The butterfly for May, the Orange Tip (credit, Wikipedia)
With the arrival of the warm weather, many readers will doubtless be taking walks round the Pond.
Whilst doing this, it’s interesting to try to identify any butterflies and wildflowers seen along the way. Fortunately, members of Fleet Pond Society (FPS) have written a fascinating series of articles on these topics that you might find interesting and helpful.
Peter Martin, President of FPS, has written quite a few butterfly posts that have proven to be very popular. Here are two examples:
“Although over 30 different species of butterfly have been recorded at Fleet Pond, some may not be easily seen as they tend to stay in the areas in which they bred.
Westover Road – Speckled Wood: Where the path starts at the end of Westover Road towards Wood Lane there are patches of bramble which, when in flower, provide a good nectar source for the Speckled Wood. This is a butterfly that likes areas dappled with sun and shade and it is most noticeable when settled on bramble with its wings wide open. As it has several generations, it can be seen from March until September.”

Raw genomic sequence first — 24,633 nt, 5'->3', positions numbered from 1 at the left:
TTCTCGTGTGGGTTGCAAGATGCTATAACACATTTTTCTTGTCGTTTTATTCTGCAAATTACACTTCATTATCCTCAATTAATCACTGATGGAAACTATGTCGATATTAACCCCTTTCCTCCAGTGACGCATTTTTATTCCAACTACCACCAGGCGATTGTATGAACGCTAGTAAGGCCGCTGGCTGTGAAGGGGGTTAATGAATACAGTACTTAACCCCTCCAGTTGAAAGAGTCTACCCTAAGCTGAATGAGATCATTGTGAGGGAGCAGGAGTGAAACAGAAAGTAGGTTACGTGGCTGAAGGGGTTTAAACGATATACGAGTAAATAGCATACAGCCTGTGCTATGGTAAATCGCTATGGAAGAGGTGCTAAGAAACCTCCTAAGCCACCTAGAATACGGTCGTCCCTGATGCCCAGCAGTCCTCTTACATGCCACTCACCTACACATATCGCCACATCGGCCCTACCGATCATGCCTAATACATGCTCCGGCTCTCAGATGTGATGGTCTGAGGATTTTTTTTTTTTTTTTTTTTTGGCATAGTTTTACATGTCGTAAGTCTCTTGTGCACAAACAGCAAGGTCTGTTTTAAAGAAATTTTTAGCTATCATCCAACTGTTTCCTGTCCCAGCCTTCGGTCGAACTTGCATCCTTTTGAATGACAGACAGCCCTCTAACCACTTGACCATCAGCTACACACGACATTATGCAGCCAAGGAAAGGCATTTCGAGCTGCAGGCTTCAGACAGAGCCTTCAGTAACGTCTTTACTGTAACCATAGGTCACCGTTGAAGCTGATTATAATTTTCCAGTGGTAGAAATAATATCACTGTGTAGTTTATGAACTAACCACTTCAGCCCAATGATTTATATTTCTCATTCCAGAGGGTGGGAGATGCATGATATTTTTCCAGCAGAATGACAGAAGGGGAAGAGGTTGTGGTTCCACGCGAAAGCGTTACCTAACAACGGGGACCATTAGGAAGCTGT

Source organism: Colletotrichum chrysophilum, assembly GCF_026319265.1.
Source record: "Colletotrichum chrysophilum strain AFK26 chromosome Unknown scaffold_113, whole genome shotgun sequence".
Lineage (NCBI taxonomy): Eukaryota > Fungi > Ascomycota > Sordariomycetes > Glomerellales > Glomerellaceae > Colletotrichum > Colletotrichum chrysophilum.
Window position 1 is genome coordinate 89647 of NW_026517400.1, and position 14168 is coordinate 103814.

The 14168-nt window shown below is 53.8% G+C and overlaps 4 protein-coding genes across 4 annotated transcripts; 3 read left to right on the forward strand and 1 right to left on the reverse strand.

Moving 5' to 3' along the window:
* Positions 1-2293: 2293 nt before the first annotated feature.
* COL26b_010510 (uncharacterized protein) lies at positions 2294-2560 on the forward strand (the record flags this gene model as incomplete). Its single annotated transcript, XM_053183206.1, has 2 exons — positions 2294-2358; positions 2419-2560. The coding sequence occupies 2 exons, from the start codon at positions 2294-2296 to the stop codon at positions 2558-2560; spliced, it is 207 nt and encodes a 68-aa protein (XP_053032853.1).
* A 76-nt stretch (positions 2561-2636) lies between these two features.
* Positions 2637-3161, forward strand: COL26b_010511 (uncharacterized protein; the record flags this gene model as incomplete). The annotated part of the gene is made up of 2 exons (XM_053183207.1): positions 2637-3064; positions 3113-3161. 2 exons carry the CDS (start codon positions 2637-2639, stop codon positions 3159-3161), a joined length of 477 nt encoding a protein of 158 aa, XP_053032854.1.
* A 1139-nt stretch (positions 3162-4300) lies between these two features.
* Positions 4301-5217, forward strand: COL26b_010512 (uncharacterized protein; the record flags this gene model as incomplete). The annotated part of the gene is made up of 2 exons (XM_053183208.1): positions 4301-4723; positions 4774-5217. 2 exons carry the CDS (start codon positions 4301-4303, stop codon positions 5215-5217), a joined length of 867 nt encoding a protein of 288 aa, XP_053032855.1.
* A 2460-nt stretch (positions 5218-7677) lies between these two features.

Extract (Butterfly Of The Month: May – The Orange Tip; see picture at top):
“Although a few may have been seen during April, May is the month when there are often lots of Orange Tips flying around Fleet Pond. The footpath from Avondale Road alongside the Brookly Stream is often a good place to see them (see map on About page above). Like a large number of insects and animals, nature seems to make the male of the species more colourful and this is particularly true of the Orange Tip.”
In addition, Michelle Salter has written a wonderfully illustrated series of articles on some of the wildflowers that can be seen around the Pond at different times of the year, see:
Here’s an extract (from the post May Wildflower Watch):
Bogbean at Hemelite Bay
“The pretty, white flowers of Bogbean have been appearing along the edges of the reedbeds at Hemelite Bay. Bogbean is a creeping aquatic perennial that grows along the sides of lakes, ponds or slow-flowing rivers. Often forming large colonies, Bogbean plants help to protect the greenery of the reedbeds against damage from Canada Geese.
The flower buds of Bogbean are rose-pink and open up into feathery white stars as the petals are fringed with white threads. The plant has distinctive three-lobed shiny leaves raised on long stalks to avoid shade. The leaves of Bogbean have been used to flavour beer, giving the plant the alternative name of ‘bog hop’.”
The wildflower photographs are courtesy of Michelle Salter.